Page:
Life

`MERANTAU' revives Indonesia's
martial arts in film

(Courtesy of PT Merantau Film)
(Courtesy of PT Merantau Film)

Years ago, Indonesia's martial arts movies like Si Pitung (the Robin Hood of Betawi) or Si Buta dari Gua Hantu (the Blind Man from the Ghost Cave) were the must-see movies for all movie goers, depicting the power and beauty of the moves of pencak silat (traditional Indonesian martial art).

The two action heroes were the idols of many people, from youngsters to adults, similar to Superman and Spiderman.

The success of the movies was followed by colossal films, like Tutur Tinular or Babad Tanah Leluhur, and dozens of modern action movies that starred the martial arts actor Barry Prima.

But the great phenomenon of these kinds of films, especially those portraying pencak silat, has been dormant for the last two decades.

Indonesian producer Ario Sagantoro from PT Merantau Films and British director Gareth Huw Evans, are trying to bring back the glory days of pencak silat through a movie called Merantau, which is believed to be the first to ever feature a serious treatment of pencak silat.

Making his acting debut, Iko Uwais stars as Yuda, a young man from rural West Sumatra, who is about to begin his merantau.

Merantau is a traditional rite in which young men leave their home towns to a big city in a bid to experience new things and then return home to enrich the local community with their new skills and perspective. Today, the tradition is still very much in practice.

Yuda leaves his mother and old brother Yayan in the village, making his way to Jakarta in the hope of becoming a pencak silat master.

He is full of hope, energy and optimism, but soon after his arrival he learns how cold and harsh the big city can be.

It all starts when the house he had planned to stay in is torn down. As he has no place to go, Yuda uses big pipes in a local construction site as his temporary shelter - a bad start to his journey. Things get worse when he is robbed by a young boy, leading him into a conflict with a bar owner cum pimp, Johny (played by former MTV video jockey Alex Abbad), who beats and extorts money from one of his dancers, Astri (played by newcomer Sisca Jessica).

Yuda's intervention later leads him into a series of bloody fights, dragging him into more serious problems.

Merantau begins with quite a slow plot, portraying the traditions and cultures of West Sumatra's rural community.

If not for the opening demonstration of Yuda's martial arts skills, called silat harimau (tiger-inspired martial arts practiced in West Sumatra), the audience could easily confuse the film with a local drama. However, the tension starts to run high after Yuda's arrival in Jakarta, which contrasts the condition of living in big city with his home life. In the final hour of the movie, you will be taken through non-stop and high-tension fighting pieces.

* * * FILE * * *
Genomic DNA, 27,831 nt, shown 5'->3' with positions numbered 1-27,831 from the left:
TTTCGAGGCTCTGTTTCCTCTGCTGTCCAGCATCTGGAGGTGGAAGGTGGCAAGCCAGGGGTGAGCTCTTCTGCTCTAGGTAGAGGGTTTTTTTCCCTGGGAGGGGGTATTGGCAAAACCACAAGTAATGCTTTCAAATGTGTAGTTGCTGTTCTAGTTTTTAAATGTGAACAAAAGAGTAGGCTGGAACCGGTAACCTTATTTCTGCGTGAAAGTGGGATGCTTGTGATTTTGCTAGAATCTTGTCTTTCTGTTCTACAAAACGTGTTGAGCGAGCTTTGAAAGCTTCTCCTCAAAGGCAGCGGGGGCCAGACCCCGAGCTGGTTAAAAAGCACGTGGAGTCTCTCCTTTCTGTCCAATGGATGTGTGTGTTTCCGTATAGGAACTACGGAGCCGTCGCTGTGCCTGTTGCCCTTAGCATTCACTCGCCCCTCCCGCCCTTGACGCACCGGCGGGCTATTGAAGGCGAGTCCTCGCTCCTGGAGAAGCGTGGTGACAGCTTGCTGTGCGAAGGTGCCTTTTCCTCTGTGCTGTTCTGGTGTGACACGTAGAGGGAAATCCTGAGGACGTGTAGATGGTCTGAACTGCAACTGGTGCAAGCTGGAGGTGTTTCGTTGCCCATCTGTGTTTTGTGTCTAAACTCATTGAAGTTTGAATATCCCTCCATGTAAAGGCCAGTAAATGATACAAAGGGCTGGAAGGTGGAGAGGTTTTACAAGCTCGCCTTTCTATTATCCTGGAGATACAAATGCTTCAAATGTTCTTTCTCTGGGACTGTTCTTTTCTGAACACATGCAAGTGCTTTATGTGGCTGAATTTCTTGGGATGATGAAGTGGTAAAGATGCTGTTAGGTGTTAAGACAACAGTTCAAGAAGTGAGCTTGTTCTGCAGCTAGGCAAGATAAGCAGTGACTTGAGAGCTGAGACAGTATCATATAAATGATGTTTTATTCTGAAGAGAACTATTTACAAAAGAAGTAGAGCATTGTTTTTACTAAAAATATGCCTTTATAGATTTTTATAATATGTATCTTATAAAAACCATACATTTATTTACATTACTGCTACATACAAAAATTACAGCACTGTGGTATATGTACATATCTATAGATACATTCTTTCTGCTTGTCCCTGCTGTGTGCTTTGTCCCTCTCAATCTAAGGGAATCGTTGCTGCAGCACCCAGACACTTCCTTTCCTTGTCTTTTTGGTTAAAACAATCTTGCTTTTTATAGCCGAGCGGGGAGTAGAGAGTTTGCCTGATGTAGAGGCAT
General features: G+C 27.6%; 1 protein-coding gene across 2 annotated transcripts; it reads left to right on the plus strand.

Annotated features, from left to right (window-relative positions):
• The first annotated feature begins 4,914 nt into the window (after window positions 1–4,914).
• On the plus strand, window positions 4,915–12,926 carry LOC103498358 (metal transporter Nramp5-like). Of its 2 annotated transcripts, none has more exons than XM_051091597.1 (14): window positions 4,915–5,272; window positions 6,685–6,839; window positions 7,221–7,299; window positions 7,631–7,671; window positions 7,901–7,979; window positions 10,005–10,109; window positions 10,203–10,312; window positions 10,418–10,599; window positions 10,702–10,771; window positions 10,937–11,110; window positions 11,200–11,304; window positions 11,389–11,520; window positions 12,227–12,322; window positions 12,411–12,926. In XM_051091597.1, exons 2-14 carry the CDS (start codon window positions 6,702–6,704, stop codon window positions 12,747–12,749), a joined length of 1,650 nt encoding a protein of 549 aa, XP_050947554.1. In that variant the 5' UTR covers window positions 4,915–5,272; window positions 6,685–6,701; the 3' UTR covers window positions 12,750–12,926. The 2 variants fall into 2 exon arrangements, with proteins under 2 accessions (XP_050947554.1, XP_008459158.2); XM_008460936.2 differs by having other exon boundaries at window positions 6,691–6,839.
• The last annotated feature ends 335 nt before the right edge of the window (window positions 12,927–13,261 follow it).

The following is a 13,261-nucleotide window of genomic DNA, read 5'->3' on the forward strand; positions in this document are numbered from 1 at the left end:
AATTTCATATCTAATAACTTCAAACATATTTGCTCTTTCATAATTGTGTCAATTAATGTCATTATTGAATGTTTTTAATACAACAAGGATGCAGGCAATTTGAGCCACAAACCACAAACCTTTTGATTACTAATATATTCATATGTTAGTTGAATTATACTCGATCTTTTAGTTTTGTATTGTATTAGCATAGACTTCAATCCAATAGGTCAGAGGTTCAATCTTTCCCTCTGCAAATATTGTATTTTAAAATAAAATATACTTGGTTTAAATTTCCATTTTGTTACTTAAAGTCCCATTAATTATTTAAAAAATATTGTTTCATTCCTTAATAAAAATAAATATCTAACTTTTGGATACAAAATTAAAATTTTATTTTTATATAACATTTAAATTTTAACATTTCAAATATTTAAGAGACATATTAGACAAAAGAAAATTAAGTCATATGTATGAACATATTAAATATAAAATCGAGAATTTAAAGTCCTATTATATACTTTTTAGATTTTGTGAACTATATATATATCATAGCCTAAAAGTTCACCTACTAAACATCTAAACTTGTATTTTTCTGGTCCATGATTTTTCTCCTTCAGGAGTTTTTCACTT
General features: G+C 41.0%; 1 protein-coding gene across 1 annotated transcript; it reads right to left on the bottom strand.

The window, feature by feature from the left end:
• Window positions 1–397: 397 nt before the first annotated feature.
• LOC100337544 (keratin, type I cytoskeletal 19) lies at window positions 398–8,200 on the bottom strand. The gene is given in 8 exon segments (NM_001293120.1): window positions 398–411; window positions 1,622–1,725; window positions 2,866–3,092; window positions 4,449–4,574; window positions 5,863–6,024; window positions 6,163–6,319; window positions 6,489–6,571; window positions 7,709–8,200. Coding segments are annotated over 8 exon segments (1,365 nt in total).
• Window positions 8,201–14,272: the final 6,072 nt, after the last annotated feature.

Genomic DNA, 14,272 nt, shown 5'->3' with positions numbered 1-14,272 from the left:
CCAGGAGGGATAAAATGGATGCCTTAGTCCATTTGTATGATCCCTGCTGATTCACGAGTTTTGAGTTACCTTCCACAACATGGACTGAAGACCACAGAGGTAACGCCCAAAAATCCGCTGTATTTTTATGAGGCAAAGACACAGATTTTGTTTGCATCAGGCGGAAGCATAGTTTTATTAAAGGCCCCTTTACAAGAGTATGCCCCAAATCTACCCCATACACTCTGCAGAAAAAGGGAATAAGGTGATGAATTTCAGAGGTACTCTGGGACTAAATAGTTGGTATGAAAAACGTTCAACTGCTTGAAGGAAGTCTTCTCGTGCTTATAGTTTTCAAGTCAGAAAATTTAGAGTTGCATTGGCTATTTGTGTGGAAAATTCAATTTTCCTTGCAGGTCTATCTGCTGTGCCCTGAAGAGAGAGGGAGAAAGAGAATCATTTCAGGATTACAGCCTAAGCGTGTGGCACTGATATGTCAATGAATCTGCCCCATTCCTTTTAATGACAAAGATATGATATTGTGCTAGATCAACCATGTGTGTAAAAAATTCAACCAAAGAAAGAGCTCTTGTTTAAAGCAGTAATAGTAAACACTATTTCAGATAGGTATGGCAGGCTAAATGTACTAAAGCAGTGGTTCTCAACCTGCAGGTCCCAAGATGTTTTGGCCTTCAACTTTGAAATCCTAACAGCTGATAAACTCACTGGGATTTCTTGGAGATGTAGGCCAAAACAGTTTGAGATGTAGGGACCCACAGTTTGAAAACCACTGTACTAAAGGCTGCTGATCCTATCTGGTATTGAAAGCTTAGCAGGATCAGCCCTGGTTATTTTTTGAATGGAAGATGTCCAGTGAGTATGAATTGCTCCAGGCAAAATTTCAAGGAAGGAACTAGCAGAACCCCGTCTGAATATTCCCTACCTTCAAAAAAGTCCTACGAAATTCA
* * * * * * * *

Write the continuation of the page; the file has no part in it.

Unlike common action movies, there are no romantic scenes in the movie. Rather than telling a romance story, the film exposes more of a spirit of brotherhood, between Yuda and Yayan, Astri and her brother Adit and the villains, Ratger and Lars.

Gareth hopes the movie will regain the popularity of pencak silat, saying that he was first stunned by the exoticism of pencak silat after watching a martial arts exhibition in London in 2004.

"I've been fascinated with martial arts since I was a child. Pencak silat has its own unique characters, compared with other well-known martial arts such as the karate from Japan and kung fu from China," he said.

In 2007, he worked with senior actress, Christine Hakim, to produce a documentary titled Land of the Moving Shadows: Pencak Silat, which captures pencak silat around West Sumatra and West Java.

The master of silat harimau, Edwel Yusri Datuk Rajo Gampo Alam, was appointed to choreograph some of the fight scenes.

Edwel previously worked on the choreography for the 1991 film Sengsara Membawa Nikmat (Misery Brings Comfort), an adaptation of a novel written by West Sumatran writer Tulis Sutan Sati.

The movie is also aimed at encouraging young Indonesian people to love their own national heritage.

"I hope the film can change the ongoing perception that learning pencak silat is less trendy than learning other martial arts," said Christine, who appears in Merantau as Yuda's mother.

Besides regaining the glory of pencak silat, the movie is expected to be able to propel Iko to the status of a new action hero icon, just like Barry Prima.

Iko was chosen to play in the movie due to his formidable pencak silat skills. He has been learning pencak silat Betawi for years and was the champion in the 2005 National Jamboree in Jakarta.

Merantau itself has earned applause internationally even before it has been released in the country. Trailers of the film were played at the Cannes Film Festival in May, while the full cut of the movie was screened at the closing of the recent 13th Puchon International Fantastic Film Festival.

With the release of the movie, scheduled to hit the big screen on August 6, it seems like Indonesia is back in the action movie business.

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